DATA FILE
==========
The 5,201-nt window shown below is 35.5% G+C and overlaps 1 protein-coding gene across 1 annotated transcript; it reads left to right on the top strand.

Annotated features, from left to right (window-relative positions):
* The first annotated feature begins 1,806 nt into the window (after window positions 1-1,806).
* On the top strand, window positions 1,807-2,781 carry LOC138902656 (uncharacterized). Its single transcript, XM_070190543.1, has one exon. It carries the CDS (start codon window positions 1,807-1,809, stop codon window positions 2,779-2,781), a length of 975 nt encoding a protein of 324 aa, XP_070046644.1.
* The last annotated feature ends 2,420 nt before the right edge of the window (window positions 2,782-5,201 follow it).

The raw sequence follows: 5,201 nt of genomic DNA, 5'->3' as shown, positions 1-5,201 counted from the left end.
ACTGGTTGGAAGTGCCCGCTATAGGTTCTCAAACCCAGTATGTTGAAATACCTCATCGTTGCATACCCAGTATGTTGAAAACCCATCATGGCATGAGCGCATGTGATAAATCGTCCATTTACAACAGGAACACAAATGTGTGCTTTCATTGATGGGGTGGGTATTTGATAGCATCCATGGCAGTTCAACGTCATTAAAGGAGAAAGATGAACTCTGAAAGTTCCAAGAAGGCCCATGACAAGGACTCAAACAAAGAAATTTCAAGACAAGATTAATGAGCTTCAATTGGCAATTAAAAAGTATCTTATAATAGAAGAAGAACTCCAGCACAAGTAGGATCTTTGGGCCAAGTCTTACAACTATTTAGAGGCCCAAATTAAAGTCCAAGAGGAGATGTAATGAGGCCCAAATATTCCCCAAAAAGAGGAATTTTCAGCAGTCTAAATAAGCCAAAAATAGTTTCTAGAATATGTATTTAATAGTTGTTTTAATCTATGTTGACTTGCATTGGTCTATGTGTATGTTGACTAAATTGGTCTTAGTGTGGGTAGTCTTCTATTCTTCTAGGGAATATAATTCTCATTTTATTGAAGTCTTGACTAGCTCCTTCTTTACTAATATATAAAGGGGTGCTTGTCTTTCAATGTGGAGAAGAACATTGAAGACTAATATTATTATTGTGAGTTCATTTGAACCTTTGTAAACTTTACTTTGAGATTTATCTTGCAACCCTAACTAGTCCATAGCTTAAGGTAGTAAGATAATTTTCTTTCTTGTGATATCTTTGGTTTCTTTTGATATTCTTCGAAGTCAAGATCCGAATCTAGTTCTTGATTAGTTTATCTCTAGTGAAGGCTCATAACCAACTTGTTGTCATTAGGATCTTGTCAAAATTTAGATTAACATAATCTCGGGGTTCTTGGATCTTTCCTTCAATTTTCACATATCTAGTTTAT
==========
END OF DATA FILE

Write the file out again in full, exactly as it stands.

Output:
The 5,201-nt window shown below is 35.5% G+C and overlaps 1 protein-coding gene across 1 annotated transcript; it reads left to right on the top strand.

Annotated features, from left to right (window-relative positions):
* The first annotated feature begins 1,806 nt into the window (after window positions 1-1,806).
* On the top strand, window positions 1,807-2,781 carry LOC138902656 (uncharacterized). Its single transcript, XM_070190543.1, has one exon. It carries the CDS (start codon window positions 1,807-1,809, stop codon window positions 2,779-2,781), a length of 975 nt encoding a protein of 324 aa, XP_070046644.1.
* The last annotated feature ends 2,420 nt before the right edge of the window (window positions 2,782-5,201 follow it).

The raw sequence follows: 5,201 nt of genomic DNA, 5'->3' as shown, positions 1-5,201 counted from the left end.
ACTGGTTGGAAGTGCCCGCTATAGGTTCTCAAACCCAGTATGTTGAAATACCTCATCGTTGCATACCCAGTATGTTGAAAACCCATCATGGCATGAGCGCATGTGATAAATCGTCCATTTACAACAGGAACACAAATGTGTGCTTTCATTGATGGGGTGGGTATTTGATAGCATCCATGGCAGTTCAACGTCATTAAAGGAGAAAGATGAACTCTGAAAGTTCCAAGAAGGCCCATGACAAGGACTCAAACAAAGAAATTTCAAGACAAGATTAATGAGCTTCAATTGGCAATTAAAAAGTATCTTATAATAGAAGAAGAACTCCAGCACAAGTAGGATCTTTGGGCCAAGTCTTACAACTATTTAGAGGCCCAAATTAAAGTCCAAGAGGAGATGTAATGAGGCCCAAATATTCCCCAAAAAGAGGAATTTTCAGCAGTCTAAATAAGCCAAAAATAGTTTCTAGAATATGTATTTAATAGTTGTTTTAATCTATGTTGACTTGCATTGGTCTATGTGTATGTTGACTAAATTGGTCTTAGTGTGGGTAGTCTTCTATTCTTCTAGGGAATATAATTCTCATTTTATTGAAGTCTTGACTAGCTCCTTCTTTACTAATATATAAAGGGGTGCTTGTCTTTCAATGTGGAGAAGAACATTGAAGACTAATATTATTATTGTGAGTTCATTTGAACCTTTGTAAACTTTACTTTGAGATTTATCTTGCAACCCTAACTAGTCCATAGCTTAAGGTAGTAAGATAATTTTCTTTCTTGTGATATCTTTGGTTTCTTTTGATATTCTTCGAAGTCAAGATCCGAATCTAGTTCTTGATTAGTTTATCTCTAGTGAAGGCTCATAACCAACTTGTTGTCATTAGGATCTTGTCAAAATTTAGATTAACATAATCTCGGGGTTCTTGGATCTTTCCTTCAATTTTCACATATCTAGTTTAT